In rare cases, people fully vaccinated against COVID and immune to the virus can still develop the disease. New findings from Rockefeller University now suggest that these so-called breakthrough cases could be due to the virus’s rapid evolution, and that ongoing tests on people who are immune will be important to help mitigate future outbreaks.
The research, published this week in the New England Journal of Medicine, reports the results of continuous surveillance within the Rockefeller University community, where two fully vaccinated people have tested positive for the coronavirus. Both had received two doses of the Moderna or Pfizer vaccine, with the second dose occurring more than two weeks before the positive test. One person was initially asymptomatic and then developed symptoms typical of COVID-19; the rest developed symptoms before the test. Both individuals recovered at home, a result consistent with evidence suggesting that the vaccination is effective in preventing serious illness.
Genome sequencing revealed multiple mutations in both viral samples, including the E484K variant in one individual, first identified in South Africa and Brazil, and the S477N variant in the other individual, which spreads in New York since November.
“These patients were vaccinated, had good immune responses and nevertheless went through a clinical infection,” explains Robert B. Darnell, professor The Robert and Harriet Heilbrunn, who led the research with immunologist Michel C. Nussenzweig, virologist Paul Bieniasz, and geneticist Richard P. Lifton. Researchers were able to discern a quantifiable amount of virus in saliva samples from ongoing routine testing at Rockefeller and sequence viral RNA using a new coronavirus testing method developed in Darnell’s lab by postdoctoral associate Ezgi Hacisuleyman with assistance from senior research associate Nathalie Blachere. Since January, the university has required all employees working on site to be tested weekly using this saliva-based PCR test.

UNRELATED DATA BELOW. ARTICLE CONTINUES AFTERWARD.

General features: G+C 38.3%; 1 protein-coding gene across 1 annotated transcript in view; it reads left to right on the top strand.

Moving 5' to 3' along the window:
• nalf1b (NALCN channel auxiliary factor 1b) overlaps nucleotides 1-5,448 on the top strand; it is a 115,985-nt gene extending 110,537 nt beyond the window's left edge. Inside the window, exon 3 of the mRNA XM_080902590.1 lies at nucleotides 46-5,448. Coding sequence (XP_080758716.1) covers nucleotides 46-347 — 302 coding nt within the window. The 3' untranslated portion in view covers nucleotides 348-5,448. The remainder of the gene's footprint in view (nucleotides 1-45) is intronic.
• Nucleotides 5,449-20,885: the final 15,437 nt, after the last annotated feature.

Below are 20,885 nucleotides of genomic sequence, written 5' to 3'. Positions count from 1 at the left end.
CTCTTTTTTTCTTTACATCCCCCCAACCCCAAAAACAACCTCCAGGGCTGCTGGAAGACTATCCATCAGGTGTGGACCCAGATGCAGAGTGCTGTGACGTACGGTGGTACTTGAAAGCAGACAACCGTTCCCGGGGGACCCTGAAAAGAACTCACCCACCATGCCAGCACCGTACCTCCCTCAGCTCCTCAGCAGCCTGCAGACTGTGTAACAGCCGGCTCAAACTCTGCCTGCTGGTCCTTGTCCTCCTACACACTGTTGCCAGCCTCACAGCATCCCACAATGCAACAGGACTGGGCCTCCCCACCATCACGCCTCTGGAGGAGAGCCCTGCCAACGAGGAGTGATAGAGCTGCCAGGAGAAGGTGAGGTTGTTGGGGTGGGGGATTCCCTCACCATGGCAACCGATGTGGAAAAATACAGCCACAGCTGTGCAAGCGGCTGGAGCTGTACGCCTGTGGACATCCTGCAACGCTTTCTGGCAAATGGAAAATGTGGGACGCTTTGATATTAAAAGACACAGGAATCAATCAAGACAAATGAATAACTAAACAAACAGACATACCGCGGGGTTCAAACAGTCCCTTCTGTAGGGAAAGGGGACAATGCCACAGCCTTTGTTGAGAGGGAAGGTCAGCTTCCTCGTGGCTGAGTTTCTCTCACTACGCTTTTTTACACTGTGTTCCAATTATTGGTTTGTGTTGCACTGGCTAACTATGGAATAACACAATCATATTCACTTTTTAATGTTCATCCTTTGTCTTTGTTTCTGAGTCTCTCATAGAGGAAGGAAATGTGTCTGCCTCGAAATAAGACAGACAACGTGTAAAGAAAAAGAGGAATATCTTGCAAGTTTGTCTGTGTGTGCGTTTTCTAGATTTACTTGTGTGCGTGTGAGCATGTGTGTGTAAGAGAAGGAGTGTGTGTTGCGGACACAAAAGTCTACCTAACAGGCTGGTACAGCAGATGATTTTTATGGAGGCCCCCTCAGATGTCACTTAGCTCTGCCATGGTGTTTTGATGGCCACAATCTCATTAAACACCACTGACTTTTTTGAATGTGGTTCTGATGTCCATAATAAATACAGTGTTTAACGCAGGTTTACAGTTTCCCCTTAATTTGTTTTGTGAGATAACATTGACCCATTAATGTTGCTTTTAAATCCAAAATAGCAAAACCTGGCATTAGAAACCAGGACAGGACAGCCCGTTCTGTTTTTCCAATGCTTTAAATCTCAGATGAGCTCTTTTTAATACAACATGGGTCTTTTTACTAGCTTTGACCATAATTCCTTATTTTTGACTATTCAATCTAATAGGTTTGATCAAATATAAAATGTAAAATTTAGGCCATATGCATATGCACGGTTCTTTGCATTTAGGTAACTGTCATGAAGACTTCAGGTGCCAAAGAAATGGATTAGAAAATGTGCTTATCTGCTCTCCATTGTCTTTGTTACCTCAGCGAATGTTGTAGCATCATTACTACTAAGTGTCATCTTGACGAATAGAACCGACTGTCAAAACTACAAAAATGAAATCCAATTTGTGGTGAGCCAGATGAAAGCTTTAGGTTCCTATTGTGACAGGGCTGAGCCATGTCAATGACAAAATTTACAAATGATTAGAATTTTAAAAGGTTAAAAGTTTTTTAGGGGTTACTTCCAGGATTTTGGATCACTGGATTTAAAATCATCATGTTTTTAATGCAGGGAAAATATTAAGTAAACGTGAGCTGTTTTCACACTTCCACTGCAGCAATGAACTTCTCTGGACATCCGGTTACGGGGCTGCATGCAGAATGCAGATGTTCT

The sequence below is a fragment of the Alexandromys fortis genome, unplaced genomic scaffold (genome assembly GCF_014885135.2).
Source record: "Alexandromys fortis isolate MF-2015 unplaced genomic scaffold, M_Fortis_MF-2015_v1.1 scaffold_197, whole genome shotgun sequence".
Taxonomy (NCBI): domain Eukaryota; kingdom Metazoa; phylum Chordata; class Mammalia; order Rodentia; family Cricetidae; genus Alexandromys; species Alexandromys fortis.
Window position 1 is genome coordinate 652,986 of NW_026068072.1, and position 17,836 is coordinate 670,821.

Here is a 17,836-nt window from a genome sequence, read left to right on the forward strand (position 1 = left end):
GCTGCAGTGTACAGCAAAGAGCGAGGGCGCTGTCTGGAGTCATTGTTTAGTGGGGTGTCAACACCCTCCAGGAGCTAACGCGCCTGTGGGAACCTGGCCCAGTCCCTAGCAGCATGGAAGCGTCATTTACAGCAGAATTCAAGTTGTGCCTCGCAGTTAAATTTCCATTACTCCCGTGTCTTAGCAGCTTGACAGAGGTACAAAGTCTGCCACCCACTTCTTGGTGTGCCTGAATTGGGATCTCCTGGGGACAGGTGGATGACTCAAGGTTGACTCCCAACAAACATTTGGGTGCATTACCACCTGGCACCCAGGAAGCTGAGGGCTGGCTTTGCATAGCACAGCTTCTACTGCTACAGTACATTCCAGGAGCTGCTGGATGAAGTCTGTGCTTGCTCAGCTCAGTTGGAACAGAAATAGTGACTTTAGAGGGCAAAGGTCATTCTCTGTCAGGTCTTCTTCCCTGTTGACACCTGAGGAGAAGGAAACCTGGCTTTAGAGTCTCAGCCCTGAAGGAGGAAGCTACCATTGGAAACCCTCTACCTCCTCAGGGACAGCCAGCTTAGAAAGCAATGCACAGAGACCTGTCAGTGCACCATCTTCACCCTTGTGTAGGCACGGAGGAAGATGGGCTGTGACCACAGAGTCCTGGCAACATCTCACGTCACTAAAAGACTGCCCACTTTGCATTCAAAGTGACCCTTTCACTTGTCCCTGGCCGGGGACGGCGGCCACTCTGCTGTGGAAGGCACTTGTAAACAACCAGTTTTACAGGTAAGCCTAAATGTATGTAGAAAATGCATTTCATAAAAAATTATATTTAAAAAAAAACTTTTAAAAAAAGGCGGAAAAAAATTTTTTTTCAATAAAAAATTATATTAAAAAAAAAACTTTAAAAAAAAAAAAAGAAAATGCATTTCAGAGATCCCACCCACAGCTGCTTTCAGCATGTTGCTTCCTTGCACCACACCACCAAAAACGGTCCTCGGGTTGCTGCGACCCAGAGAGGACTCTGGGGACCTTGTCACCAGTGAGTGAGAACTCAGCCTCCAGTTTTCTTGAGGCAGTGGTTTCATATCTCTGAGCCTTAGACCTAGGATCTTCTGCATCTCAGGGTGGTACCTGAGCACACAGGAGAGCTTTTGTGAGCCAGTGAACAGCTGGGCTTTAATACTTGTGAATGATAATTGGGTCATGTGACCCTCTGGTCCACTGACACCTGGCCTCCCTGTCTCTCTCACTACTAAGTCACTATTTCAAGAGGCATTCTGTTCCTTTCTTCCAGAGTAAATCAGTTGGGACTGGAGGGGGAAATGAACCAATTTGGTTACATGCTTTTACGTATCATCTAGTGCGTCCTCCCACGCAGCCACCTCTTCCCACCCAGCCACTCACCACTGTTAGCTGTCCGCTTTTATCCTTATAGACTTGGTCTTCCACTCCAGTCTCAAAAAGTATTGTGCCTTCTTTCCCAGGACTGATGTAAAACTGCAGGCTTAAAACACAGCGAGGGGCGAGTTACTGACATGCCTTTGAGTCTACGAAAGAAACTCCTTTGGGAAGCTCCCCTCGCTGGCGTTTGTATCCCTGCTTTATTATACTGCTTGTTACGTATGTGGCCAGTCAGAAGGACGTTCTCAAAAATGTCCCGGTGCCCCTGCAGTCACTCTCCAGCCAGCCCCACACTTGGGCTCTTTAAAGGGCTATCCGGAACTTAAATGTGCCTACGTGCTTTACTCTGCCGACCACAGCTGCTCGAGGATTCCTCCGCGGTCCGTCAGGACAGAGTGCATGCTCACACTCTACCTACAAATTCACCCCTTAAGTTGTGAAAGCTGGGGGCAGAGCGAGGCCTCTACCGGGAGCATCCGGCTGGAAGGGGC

The observations suggest what is likely a low but persistent risk in vaccinated individuals, and the possibility that they may continue to spread the virus.
“The idea that we could do away with testing in the post-vaccine world entirely is probably not good at the moment; for example, even fully vaccinated people who develop respiratory symptoms should consider getting tested for COVID-19, ”says Darnell. “Conversely, exposure to people with a known infection, even if they are fully vaccinated, should be taken seriously and again, people should consider getting tested.”
“Given the scale of the pandemic, there is currently a huge amount of the virus around the world, which means a huge opportunity for mutations to grow and spread,” he adds. “This is going to be a challenge for vaccine developers over the next few months and years.”
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